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General Personal Injury FAQS

 

[expand title=”1. What is a counterclaim?”]

A counterclaim is a claim that the defendant in a suit has against the plaintiff from the same transaction.

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[expand title=”2. What is discovery and what is its purpose?”]

Discovery allows both parties to “discover” information in the case. The purpose is to narrow the basis of the complaint and to eliminate surprises to both parties.

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[expand title=”3. What are interrogatories?”]

Interrogatories are written questions, by one party to the other, which are answered under oath.

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[expand title=”4. What is a deposition?”]

A deposition is a formal interview under oath in the presence of a court reporter. The answers in a deposition are oral.

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[expand title=”5. Will I end up at trial?”]

Only about 25% of all personal injury cases end in a court; most will settle.

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[expand title=”6. I was ordered to pay ‘costs’; what does that include?”]

Usually it will include attorney, clerk, witness, and docket fees.

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[expand title=”7. What is civil law?”]

Principles that govern relationships between people where no crime has been committed.

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[expand title=”8. What is a class action lawsuit?”]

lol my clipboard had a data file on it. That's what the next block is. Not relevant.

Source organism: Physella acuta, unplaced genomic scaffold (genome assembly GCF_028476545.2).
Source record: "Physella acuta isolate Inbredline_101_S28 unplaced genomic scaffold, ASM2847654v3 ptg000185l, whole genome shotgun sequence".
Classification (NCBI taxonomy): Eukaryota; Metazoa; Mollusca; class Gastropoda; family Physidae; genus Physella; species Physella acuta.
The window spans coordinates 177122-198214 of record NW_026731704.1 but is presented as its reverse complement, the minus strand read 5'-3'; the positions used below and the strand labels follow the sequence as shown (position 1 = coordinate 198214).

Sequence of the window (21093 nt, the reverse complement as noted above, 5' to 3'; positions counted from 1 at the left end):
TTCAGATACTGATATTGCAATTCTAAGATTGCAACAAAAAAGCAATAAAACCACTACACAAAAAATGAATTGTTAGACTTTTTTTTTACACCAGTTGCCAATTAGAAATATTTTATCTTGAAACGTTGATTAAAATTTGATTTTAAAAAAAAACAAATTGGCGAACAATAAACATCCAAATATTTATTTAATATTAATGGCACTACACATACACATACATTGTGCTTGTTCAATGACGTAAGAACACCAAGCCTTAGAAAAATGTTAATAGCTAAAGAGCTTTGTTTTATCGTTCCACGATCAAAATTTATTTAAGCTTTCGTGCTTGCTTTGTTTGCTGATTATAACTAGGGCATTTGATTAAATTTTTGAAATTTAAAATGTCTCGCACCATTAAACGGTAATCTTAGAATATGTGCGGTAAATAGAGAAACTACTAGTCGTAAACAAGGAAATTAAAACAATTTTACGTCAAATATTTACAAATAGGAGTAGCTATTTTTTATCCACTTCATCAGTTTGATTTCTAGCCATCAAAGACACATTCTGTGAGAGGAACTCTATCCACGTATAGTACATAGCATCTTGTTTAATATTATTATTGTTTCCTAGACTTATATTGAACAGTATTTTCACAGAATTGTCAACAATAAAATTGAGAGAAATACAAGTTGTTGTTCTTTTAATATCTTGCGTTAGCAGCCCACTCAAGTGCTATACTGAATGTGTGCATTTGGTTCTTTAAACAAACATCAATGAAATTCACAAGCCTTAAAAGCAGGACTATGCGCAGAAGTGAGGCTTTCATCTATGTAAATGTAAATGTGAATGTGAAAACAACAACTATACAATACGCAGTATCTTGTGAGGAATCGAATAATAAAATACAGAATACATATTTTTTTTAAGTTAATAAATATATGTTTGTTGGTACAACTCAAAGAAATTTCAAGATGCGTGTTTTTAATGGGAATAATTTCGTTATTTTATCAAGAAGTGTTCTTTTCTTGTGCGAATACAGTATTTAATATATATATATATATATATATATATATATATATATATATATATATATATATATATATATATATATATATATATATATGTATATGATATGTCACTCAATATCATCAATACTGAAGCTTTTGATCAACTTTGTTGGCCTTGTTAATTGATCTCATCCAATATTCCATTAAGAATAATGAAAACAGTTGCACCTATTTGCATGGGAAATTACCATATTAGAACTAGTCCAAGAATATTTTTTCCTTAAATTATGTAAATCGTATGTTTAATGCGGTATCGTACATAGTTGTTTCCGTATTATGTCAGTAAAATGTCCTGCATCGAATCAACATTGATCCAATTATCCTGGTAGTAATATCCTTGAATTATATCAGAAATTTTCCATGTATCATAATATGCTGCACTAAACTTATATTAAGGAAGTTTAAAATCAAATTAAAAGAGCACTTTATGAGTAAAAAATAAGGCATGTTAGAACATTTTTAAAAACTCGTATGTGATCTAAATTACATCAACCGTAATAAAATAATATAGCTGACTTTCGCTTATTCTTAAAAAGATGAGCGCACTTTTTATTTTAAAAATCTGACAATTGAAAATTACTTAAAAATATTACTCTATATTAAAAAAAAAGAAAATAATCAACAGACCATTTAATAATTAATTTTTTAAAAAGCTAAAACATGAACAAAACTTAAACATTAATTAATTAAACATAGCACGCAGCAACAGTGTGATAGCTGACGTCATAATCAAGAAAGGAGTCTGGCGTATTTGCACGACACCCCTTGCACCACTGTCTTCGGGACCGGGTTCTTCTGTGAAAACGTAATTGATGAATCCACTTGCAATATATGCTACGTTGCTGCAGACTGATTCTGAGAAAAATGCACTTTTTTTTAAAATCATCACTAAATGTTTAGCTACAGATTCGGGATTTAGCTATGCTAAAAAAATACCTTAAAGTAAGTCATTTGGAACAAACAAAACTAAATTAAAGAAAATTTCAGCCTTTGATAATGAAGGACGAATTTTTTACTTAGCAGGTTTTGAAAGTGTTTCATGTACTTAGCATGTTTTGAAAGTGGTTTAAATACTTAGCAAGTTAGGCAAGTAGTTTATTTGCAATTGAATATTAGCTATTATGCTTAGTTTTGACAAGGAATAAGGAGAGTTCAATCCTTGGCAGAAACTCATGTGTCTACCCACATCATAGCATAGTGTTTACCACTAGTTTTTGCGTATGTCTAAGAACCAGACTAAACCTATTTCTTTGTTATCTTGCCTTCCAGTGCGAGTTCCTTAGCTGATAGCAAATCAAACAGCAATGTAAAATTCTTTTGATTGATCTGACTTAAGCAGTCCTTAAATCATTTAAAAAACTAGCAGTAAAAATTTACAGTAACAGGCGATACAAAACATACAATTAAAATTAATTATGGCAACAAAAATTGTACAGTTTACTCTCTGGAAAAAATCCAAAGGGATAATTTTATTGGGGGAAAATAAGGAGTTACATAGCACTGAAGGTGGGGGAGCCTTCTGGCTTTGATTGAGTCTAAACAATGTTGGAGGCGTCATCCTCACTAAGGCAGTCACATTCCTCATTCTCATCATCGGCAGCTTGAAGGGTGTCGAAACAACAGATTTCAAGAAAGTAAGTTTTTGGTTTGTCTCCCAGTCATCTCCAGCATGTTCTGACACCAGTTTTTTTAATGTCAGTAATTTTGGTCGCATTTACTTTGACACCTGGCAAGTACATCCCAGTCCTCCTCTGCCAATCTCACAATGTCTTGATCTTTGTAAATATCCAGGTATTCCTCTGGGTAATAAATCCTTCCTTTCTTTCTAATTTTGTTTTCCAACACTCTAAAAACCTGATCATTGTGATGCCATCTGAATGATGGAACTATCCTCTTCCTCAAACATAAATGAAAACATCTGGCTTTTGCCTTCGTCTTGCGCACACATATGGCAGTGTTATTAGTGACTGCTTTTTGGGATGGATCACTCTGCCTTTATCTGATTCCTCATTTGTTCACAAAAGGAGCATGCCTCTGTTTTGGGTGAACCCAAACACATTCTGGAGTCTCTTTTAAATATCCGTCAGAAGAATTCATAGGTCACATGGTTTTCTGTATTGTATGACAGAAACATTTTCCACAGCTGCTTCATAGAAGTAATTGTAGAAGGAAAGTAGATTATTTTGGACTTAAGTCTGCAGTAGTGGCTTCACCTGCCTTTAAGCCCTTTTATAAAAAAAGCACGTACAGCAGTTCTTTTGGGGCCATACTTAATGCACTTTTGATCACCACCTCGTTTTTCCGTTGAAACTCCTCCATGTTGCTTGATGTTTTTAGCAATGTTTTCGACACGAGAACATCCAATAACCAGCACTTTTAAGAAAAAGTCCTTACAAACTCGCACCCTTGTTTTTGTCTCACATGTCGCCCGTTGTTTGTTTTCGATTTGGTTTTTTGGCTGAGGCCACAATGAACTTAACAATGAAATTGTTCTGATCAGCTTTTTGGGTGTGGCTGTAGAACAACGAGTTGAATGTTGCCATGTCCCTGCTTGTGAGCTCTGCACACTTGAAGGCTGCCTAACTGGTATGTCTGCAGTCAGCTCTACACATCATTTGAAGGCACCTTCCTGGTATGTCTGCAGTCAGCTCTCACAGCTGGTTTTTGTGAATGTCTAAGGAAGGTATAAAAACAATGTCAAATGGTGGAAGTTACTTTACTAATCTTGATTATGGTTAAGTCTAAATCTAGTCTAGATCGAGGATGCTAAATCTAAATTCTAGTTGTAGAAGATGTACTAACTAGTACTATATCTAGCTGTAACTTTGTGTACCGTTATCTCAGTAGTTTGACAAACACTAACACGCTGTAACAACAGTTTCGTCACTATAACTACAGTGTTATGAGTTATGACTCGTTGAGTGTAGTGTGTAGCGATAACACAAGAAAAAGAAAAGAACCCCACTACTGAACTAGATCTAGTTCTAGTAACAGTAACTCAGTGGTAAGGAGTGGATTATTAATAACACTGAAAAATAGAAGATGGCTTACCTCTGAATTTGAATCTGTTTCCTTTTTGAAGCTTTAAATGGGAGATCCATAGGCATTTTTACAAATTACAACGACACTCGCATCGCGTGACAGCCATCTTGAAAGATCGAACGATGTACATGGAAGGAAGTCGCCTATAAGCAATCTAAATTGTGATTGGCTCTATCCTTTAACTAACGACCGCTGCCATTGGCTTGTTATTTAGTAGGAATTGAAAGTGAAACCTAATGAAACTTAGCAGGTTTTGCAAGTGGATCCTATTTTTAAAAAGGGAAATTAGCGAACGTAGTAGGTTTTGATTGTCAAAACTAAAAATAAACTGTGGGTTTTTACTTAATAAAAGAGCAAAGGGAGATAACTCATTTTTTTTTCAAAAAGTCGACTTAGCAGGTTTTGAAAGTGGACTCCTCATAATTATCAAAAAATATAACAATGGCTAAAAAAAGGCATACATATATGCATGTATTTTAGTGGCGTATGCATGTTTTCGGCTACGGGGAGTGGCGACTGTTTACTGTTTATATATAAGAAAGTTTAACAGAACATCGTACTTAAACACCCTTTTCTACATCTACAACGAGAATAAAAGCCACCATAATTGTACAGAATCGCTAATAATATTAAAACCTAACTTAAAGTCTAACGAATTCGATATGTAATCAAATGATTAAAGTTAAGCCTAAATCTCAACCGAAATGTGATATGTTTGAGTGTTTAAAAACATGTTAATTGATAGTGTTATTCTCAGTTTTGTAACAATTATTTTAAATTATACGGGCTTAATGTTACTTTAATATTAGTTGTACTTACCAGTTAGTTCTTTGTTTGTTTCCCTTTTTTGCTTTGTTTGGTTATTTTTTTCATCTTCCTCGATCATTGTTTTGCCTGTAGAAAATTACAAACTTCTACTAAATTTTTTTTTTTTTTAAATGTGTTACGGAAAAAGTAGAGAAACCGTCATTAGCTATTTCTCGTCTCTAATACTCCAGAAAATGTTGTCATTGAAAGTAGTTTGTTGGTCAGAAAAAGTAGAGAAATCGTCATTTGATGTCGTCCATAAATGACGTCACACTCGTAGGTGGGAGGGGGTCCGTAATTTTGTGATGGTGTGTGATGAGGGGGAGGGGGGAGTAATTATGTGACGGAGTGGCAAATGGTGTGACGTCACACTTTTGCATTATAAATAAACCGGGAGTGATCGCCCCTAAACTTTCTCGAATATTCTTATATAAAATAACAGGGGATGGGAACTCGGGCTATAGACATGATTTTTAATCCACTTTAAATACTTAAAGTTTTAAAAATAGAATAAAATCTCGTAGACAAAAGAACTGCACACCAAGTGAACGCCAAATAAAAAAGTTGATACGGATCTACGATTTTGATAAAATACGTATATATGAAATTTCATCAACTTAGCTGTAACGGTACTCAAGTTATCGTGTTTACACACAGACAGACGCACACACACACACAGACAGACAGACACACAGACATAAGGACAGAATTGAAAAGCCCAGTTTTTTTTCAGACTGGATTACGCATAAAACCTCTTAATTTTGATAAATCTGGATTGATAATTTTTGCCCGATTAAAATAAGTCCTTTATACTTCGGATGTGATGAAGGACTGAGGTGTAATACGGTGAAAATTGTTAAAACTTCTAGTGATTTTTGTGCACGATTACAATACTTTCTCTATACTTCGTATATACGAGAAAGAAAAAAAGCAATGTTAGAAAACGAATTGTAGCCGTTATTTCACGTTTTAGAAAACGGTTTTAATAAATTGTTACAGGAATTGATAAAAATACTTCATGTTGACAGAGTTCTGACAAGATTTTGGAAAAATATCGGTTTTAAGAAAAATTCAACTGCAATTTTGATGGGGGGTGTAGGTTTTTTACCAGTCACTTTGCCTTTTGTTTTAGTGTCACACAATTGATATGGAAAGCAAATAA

A class action lawsuit occurs when a large group of plaintiffs sue a large group of defendants naming a representative in place of the entire group. Examples would be the tobacco industry suits and the suits against the drug manufactures of the popular diet medications, such as Fen-Phen.

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[expand title=”9. What is negligence?”]

Negligence is a failure to act reasonably in a situation. Doing something carelessly or failing to do something, i.e. driving without your headlights on.

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[expand title=”10. What are punitive damages?”]

Punitive damages are damages awarded to punish the defendant.

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[expand title=”11. What does pain and suffering include?”]

This would generally be money awarded over and above medical costs and lost wages.

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[expand title=”12. What is loss of consortium?”]

Loss of consortium means the loss of companionship and care suffered by the victim’s marital partner.